Battery Desulfator Diy Basics: You Can Really Build One

By now, you’ve probably heard plenty of information about battery desulfation and reconditioning, and now you may actually be thinking of giving it a try. And what better way to try reconditioning than by doing it with your very own, self-made desulfator, right? The primary benefit of making your own desulfator is that you can save a significant amount of money than if you bought one from an electronics or automotive shop.

Can I Really Build A Battery Desulfator?

The good thing is that it is easy enough for anyone to undertake a battery desulfator DIY project. Most of the parts and materials you need can be found in the junk box, which you’ve probably stored away somewhere in your basement or garage. An empty, standard-sized can, cardboard, perforated board, pots, resistors, switches, pop-rivets, grommets, output wires, adhesive copper foil, LED, and FET are easy enough to find in your junk box, right? Even if you don’t have these materials on hand, they are readily available at very affordable prices at your local hardware.

Starting The DIY Project

Once you have all the necessary parts and materials prepared, the exciting part of a battery desulfator DIY project can officially begin. The first step is to build the box for your desulfator. This is done by cutting out a piece of the perf-board that will fit snugly into the inner bottom part of the empty can. Arrange the circuit parts on the perf-board according to your desired position. At this point, it would help if you have a schematic diagram to serve as your guide in building the circuit, especially if this is your first time to build a desulfator.

Insulate Properly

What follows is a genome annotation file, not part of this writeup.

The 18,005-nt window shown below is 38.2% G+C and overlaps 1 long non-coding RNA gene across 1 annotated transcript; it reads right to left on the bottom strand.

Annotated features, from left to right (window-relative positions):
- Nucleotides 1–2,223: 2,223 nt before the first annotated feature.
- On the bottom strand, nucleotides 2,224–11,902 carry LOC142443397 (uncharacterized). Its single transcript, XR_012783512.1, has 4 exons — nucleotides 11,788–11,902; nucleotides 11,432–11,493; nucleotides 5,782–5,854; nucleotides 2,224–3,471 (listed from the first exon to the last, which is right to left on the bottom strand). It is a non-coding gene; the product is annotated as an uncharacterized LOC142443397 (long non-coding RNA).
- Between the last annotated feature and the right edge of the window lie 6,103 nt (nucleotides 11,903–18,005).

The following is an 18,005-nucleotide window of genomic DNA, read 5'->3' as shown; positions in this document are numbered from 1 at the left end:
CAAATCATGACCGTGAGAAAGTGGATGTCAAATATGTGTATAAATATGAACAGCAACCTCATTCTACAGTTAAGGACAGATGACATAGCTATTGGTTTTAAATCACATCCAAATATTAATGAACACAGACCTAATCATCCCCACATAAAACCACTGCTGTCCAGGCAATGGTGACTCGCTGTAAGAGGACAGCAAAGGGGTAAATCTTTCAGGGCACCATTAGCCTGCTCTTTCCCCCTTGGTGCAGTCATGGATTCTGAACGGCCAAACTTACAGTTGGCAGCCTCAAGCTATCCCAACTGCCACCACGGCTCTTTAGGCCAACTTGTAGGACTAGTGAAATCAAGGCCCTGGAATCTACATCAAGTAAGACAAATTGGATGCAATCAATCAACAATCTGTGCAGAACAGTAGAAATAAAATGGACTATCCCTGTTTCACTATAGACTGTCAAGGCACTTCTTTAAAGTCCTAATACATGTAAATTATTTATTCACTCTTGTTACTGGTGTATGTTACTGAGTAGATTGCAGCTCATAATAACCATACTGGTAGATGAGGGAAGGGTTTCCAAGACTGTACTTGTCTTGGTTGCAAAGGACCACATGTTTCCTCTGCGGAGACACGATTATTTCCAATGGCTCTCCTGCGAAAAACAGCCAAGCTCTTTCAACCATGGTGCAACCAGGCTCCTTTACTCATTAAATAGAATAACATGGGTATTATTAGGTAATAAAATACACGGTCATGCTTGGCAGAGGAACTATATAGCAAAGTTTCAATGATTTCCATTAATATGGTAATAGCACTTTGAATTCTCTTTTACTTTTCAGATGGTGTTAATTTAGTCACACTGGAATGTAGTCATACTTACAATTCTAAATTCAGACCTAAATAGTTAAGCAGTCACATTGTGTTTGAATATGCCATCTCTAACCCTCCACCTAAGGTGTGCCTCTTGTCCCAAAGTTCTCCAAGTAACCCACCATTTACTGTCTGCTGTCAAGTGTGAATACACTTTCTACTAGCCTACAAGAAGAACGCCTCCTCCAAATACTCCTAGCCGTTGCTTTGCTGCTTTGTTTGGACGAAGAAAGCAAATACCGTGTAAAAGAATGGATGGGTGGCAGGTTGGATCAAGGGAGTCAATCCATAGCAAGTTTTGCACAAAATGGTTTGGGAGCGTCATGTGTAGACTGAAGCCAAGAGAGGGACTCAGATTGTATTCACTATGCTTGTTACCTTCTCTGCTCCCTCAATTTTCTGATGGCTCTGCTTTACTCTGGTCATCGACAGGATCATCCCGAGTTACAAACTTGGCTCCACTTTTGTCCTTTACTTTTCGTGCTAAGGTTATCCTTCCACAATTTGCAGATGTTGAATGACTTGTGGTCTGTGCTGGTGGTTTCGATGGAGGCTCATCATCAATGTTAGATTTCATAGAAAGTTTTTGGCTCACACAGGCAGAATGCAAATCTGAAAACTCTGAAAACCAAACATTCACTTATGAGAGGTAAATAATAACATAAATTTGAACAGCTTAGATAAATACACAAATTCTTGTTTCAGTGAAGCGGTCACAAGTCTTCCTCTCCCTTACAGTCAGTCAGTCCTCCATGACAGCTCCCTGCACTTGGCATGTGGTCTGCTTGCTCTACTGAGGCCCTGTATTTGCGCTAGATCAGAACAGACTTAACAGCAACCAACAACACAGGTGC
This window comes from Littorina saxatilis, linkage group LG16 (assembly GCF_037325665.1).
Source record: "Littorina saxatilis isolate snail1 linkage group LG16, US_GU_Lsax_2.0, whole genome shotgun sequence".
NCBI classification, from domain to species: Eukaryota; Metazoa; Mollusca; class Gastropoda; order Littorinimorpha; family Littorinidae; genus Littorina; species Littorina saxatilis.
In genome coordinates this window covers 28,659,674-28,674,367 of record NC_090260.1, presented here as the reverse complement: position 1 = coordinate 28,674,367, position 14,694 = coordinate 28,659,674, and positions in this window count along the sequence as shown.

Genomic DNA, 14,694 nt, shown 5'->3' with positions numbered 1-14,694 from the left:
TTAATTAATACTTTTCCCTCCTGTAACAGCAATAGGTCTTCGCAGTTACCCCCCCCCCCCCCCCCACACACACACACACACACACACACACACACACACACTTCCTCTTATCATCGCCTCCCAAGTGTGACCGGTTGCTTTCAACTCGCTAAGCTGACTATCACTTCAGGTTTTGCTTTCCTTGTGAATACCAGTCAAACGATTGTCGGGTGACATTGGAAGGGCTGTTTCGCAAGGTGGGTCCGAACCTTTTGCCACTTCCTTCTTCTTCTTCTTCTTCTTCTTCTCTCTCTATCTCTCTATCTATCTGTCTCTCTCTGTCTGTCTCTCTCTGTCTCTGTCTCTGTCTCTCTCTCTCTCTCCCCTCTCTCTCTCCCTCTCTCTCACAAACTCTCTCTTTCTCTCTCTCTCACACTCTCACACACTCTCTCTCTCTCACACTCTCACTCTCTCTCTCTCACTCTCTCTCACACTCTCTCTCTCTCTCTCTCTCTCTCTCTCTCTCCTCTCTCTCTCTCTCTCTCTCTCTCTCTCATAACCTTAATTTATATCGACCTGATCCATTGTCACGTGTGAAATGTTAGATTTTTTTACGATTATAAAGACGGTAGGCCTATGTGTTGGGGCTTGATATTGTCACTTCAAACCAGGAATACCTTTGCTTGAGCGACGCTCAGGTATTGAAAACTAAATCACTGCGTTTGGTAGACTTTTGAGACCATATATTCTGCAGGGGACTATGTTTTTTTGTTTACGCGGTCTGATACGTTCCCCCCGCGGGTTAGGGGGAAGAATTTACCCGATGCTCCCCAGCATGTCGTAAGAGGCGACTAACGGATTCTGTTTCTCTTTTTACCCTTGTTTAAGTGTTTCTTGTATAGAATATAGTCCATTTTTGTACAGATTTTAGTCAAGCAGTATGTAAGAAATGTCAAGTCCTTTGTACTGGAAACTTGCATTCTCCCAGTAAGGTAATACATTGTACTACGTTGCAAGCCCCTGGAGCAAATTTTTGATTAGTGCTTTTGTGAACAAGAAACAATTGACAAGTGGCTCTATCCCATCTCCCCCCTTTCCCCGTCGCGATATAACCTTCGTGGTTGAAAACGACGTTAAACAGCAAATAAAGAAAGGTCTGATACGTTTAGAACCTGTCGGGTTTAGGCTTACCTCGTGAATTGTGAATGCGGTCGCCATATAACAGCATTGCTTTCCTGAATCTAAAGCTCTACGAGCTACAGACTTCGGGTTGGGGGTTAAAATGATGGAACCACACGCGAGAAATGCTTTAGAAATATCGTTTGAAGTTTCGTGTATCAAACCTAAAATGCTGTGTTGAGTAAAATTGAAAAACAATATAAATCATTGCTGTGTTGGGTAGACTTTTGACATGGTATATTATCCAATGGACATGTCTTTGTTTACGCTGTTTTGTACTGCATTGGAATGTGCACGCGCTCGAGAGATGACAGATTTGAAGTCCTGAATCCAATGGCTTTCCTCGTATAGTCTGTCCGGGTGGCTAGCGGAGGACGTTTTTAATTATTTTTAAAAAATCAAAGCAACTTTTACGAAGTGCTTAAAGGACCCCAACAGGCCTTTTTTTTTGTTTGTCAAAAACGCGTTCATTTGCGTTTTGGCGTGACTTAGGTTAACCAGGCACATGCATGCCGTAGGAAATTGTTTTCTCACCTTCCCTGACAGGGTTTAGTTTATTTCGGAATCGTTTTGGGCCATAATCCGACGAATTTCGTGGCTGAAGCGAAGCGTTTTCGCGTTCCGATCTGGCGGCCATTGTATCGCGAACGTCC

Since you are using a metal can as the desulfator’s box, proper insulation is necessary. Cover the lid and sides of the can with thin cardboard. Now, you are ready to start drilling the necessary holes and then solder the wires into place. Drill one hole on the left side of the can for the output wires and then drill three vent holes on the other side. You may also drill a hole on top of the lid so that you can observe the LED while the desulfator is in use. As soon as all the holes have been drilled, you may position the wires and solder them in place as shown in your schematic diagram. Now, decide where exactly on the perf-board you would like to place the FET and then glue it into place.

Voila! Your battery desulfator DIY project is complete. Now you can try your hand at battery reconditioning. If you don’t have an old battery that you can practice on, you may go looking for abandoned “dead” batteries and use them for your purposes. If your reconditioning practice is successful, then you could sell the reconditioned battery to someone at a discounted price. Who knows, you just might end up with your very own battery reconditioning business. You’ll never realize how limitless the possibilities are unless you give it a try.